One of the most iconic things about karate are the belts. Even those who have never tried karate for themselves know that every student has a belt with a certain color and that those colors have meaning – but what exactly is the order and what does each color mean?
Here we are going to go through the belt order in karate so you can understand what each color represents and what it means for the student.
So, let’s get started!
How Many Belt Colors Are There In Karate?
In karate, each student follows a ranking system that has different levels or ‘kyus’ depending on the style of karate you are following.
Each kyu represents the level of mastery you are at for the style of karate you are learning and they range from beginners to masters.
Each school will follow a different kyu system which means that there could be different levels of experience for each style of karate. However, a general rule is that the bottom rank are called beginners, the kyus are numbered, and the masters are known as ‘dans’.
A way for your ‘kyu’ to be represented to others in your karate school is for the belt of each ‘kyu’ to be a certain color.
However, each school can change the color of each kyu’s belt as they see fit and as a result, there is no definite correlation between the color of the belt and the kyu it represents.
That means there is no ‘correct’ order for the colors of the belts but the kyu system roughly stays the same. There are some common, unspoken rules that most karate schools follow.
For example, beginners wear white belts and masters wear black – but which colors are used for the kyus inbetween and which kyus they individually represent can change from school to school.
This is because originally, there were only two belt colors – white and black. White belts were worn by students and black by masters and teachers, but over time more colors and kyus were introduced to help rank the students.
The most common colors used for these ‘in between’ belts include green, yellow, orange, red, blue, and purple.
Some dojos and schools even use dashes on belts that are the same color to help create more kyus – so it’s very difficult to give a definite order of belts in karate.
So, let’s take a look at three popular belt orders a lot of karate schools follow!
The Japan Karate Federation Belt Order
In the Japanese Karate Federation, the belt order and their respective kyus are as follows:
Beginners wear white belts to distinguish them as just starting out when learning karate, following the old traditions of beginners wearing white belts.
From there, the kyus are numbered in reverse order so the higher the number, the lower the karate student is in ranking.
For the fourth kyu, the belt order goes green, yellow, blue, then orange. As a student progresses in their kyu, they must first go through all the belt colors first before moving up into the next kyu.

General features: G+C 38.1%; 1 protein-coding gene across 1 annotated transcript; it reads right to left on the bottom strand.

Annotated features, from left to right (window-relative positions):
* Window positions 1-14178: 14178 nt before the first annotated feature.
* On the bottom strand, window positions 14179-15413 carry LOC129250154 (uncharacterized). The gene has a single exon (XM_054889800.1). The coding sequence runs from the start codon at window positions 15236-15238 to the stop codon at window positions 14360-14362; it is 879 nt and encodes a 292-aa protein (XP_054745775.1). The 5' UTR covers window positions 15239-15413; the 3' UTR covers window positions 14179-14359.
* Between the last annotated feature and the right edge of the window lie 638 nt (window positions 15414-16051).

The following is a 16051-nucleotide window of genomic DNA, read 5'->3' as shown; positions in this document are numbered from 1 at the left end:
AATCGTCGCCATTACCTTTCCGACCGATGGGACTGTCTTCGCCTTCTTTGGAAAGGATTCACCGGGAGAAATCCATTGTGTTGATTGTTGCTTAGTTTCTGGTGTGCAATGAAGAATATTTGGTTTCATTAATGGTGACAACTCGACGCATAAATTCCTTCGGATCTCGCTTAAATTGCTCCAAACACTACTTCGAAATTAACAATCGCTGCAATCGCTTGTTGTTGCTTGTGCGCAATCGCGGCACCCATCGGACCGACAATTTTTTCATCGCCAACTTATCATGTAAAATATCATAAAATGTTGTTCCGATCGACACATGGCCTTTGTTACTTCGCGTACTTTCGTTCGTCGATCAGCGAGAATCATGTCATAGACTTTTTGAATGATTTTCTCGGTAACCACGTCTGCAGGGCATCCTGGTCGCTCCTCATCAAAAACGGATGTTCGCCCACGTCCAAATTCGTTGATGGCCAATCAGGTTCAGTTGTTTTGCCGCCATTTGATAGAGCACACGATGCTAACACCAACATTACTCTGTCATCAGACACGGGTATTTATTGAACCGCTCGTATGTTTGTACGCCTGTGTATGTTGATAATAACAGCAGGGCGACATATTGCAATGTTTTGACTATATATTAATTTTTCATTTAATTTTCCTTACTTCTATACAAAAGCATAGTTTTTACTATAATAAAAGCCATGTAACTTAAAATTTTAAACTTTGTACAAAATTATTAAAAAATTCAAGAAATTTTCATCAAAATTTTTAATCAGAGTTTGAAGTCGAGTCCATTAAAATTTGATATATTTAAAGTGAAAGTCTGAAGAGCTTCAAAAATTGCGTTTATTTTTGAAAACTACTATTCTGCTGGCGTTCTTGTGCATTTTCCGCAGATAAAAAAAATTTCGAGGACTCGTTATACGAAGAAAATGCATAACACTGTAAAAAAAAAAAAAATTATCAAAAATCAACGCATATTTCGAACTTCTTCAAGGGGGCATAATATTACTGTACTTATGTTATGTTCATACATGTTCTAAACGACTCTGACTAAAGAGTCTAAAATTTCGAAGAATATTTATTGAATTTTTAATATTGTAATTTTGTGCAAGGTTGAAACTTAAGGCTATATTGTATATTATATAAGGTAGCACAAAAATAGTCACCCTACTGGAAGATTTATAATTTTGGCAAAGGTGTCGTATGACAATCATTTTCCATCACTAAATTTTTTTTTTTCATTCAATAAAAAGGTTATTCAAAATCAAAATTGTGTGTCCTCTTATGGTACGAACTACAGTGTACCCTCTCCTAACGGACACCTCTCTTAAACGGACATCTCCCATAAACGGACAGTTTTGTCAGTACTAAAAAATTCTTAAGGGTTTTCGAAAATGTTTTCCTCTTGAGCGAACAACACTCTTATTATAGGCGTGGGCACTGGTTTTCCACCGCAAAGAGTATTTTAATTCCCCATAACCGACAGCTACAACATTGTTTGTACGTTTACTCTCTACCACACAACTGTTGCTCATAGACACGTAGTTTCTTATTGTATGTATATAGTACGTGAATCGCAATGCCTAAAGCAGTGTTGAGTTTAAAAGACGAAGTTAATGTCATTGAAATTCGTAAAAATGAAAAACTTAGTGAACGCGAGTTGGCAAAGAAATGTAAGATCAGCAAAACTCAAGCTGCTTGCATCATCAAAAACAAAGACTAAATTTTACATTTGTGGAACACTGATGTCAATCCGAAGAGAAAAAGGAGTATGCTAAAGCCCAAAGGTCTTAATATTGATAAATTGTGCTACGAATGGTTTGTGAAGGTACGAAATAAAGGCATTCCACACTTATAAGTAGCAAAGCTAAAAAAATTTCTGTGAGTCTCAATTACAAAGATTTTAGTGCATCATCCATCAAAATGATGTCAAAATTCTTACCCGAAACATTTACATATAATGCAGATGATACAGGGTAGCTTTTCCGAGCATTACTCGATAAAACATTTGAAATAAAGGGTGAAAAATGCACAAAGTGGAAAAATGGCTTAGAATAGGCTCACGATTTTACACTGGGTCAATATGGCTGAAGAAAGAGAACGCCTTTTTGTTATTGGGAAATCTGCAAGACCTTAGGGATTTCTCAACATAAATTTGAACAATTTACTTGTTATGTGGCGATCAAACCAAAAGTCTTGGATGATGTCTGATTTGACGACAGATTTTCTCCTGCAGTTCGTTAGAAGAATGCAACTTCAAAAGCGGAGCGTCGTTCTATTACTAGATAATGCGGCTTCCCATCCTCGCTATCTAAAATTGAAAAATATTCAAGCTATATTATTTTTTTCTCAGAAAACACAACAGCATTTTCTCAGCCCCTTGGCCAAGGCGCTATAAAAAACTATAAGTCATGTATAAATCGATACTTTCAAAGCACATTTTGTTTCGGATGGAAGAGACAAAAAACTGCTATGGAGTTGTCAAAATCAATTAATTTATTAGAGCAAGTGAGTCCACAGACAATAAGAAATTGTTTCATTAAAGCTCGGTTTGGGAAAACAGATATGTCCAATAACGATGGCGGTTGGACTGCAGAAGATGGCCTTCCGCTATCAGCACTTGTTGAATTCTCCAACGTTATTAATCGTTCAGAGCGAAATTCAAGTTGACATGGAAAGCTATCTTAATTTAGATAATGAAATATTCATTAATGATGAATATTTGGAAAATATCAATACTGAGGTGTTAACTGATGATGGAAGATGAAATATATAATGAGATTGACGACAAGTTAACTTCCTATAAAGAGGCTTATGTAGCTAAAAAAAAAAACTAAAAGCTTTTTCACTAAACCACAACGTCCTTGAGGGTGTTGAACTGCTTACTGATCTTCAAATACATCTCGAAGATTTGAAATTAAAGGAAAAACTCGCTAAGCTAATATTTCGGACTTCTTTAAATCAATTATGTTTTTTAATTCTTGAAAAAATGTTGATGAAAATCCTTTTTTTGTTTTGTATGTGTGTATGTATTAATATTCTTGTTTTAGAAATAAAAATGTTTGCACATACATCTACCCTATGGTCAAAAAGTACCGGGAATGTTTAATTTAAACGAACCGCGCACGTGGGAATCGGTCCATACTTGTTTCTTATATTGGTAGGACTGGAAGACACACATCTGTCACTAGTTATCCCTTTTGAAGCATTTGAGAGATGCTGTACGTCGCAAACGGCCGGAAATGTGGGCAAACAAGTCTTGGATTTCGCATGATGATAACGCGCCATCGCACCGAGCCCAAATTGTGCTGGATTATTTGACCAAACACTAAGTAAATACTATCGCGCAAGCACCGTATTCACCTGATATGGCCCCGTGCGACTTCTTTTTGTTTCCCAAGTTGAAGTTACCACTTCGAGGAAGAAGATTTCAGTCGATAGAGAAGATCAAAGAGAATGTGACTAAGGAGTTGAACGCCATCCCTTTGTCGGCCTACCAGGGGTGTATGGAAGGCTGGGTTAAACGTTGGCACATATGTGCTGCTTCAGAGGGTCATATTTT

For the third kyu, the belt order is brown then green.
For the second kyu, the order is brown, purple, then gray.
And finally, the top level is dan which is black belt.
This is a common belt order used in Japan but is rarely seen outside of the country. However, some hardcore karate dojos may follow this system even in the United States.
The KyokushinKaikan Belt Order
For the KyokushinKaikan system, beginners also start out as white belts, again following the old traditions.
From there, each two kyus share a belt color which means that one color belt may mean that you are in one of two different kyus.
The first color and lowest ranking above beginners is orange. This belt represents both 10 and 9 kyus.
From there, 8 and 7 kyus are represented by a blue belt, 6 and 5 kyus are represented by a yellow belt, 4 and 3 kyus are represented by a green belt, and 2 and 1 kyu are represented by a brown belt.
Finally, the dan ranking are given black belts to distinguish them as masters of karate.
The Okinawan Karate Family Belt Order
The final school we will be looking at the Okinawan Karate Family belt order.
Beginners again start off with white before moving onto the lowest kyu, 10 kyu. They are then given a yellow belt to represent their kyu.
Moving up to 9 and 8 kyu will reward them with an orange belt, and moving up to 7 and 6 kyu will gain them a light blue or turquoise belt. 5 and 4 kyu ranking karate students wear dark blue or navy belts, and 3 kyu wear dark green. 2 to 1 kyu students wear brown.
Next, there is a unique ranking known as ‘Jun Sho Dan’ which translates to ‘pre’ or ‘half’ dan. This means that this kyu acts like a halfway point to becoming a full dan.
The belt for this kyu is black with a white stripe running horizontally all the way around, splitting the belt into two.
After that, the dan belts continue to be black but there are additional dashes to mark out the level of the dans. Instead of all dans wearing a single black belt like with other belt orders, this order distinctively marks the more advanced dans from the newer ones.
So, 1 to 5 dan wear solid black belts while 6 dan are marked with a yellow stripe on either end of the belt. When the dan moves up to 7 dan, they gain another stripe and so on until they reach 10 dan where they have five yellow stripes on either side of their belt.
So, to sum it up, there is no correct karate belt order.
Each school and dojo can use their own colors and kyus although there is an unspoken rule regarding beginners and dans that pretty much every karate school follows.
While beginners are sure to always wear white belts and dans wear black belts, the inbetween kyus often wear different colors at different stages depending on their school’s rules.